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Emergency Departments as the Health Safety Nets of Society: A Descriptive and Multicenter Analysis of Social Worker Support in the Emergency Room

AB-EL-ED Social Worker Support

Alberta (ED)

Introduction   Social Work (SW) referrals made in the emergency department (ED) highlight   the weaknesses in the existing support system for vulnerable and   disadvantaged patients. SW personnel play a pivotal role in some EDs but are   not integrated into the team in several jurisdictions. Our objective was to   provide a detailed description of the need for SW support in the ED setting   by describing SW consultation patterns in an urban ED location. 

Methods A   three-year analysis of ED SW referrals made through a network of four acute   care hospitals serving a city population of 1.2 million inhabitants where   social workers operate from 8 a.m. to 10 p.m. The study design was   descriptive reporting proportions. The descriptors of interest were the types   of ED patients receiving SW consultations and the reasons for patient   referral to the SW Department.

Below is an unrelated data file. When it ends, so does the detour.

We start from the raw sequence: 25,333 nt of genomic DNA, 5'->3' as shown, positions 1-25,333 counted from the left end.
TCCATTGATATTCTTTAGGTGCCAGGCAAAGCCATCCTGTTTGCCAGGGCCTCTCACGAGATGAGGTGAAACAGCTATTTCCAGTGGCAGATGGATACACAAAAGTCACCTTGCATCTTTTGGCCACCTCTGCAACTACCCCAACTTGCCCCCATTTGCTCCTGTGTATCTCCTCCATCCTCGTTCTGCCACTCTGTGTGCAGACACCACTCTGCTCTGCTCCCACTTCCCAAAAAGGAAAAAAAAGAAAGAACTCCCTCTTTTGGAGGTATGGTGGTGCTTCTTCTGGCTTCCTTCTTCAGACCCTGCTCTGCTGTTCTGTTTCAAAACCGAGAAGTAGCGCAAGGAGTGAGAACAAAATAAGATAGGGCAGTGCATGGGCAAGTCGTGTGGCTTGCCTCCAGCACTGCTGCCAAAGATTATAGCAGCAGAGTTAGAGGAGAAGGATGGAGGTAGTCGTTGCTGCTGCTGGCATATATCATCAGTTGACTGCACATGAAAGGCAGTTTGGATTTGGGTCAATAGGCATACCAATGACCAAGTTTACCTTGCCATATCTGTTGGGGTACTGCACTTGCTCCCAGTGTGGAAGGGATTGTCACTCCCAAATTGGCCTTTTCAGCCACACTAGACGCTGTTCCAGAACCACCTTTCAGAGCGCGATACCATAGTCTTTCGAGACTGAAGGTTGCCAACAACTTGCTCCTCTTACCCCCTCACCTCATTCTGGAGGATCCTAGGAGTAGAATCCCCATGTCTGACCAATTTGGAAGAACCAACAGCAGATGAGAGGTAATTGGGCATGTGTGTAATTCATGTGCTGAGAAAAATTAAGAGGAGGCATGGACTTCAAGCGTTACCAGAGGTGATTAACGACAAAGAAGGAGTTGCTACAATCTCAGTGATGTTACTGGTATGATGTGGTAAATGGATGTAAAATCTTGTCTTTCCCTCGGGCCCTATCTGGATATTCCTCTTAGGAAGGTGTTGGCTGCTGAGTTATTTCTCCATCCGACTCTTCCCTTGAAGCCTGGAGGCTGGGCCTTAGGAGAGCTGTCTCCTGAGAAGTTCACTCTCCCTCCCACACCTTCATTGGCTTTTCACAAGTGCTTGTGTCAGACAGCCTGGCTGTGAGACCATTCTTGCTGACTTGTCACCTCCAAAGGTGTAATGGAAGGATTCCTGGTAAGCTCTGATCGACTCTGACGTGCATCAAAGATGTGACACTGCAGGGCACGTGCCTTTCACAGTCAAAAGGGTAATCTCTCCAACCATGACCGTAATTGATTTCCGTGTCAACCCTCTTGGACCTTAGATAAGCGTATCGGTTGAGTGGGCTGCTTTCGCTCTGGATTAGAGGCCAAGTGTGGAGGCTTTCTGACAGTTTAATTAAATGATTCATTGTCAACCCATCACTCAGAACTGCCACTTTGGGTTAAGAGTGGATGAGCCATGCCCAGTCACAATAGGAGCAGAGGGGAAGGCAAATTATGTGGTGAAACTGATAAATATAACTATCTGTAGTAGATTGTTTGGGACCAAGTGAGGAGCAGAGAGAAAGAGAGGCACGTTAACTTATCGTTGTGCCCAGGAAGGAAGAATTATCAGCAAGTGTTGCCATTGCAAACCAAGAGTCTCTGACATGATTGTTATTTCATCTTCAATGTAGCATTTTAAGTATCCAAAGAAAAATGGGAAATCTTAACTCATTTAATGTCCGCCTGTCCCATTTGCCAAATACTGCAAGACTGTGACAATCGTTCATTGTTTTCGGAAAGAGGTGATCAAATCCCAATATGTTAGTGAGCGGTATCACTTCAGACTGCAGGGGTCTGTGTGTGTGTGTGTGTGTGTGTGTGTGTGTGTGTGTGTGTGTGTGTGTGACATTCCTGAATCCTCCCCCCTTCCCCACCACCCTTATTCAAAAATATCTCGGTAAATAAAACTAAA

Results During the study period, there were   46,970 SW consultations, representing 8.02% of the 572,804 patients who   visited the ED across Calgary, yielding 42.9 referrals per day to social   workers through the ED. Consultations for domestic violence were three times   more prevalent for women (6% of referrals). However, domestic violence   consultations were still an active issue for men (1.9%). Comparisons by age   group yielded illness adjustments (15.3%), discharge planning (31.2%), and   legal decision making (23.9%) as the most common reasons for referral of   patients over 75 years old; 92.8% of patients over 75 years were admitted   following the SW consultation. Reasons for deferral of patients under 30   years of age were illness adjustments (12.2%), discharge planning (16.4 %),   and legal decision making (1.4%); 57.3% of patients under 30 years were   admitted following the consultation. Addiction/drug use and homelessness were   more common in those under the age of 30, comprising 24.1% and 15.4% of the   SW referrals, respectively, compared to 1.6% and 0.4% of referrals for those   over age 75, respectively. 

Conclusions The demand for SW support is   significant and complex in these large urban EDs. However, the impact on   patient care and resource use is substantial, and the data indicates that SW   integration may be of universal benefit to EDs. Further studies are warranted   to accurately characterize the amount and type of SW necessary for optimal   patient outcomes and hospital resource use.

Authors: Sasha Selby, Dongmei Wang, Eoin Murray, Eddy Lang

Eddy Lang -

Preliminary data gathering/ baseline

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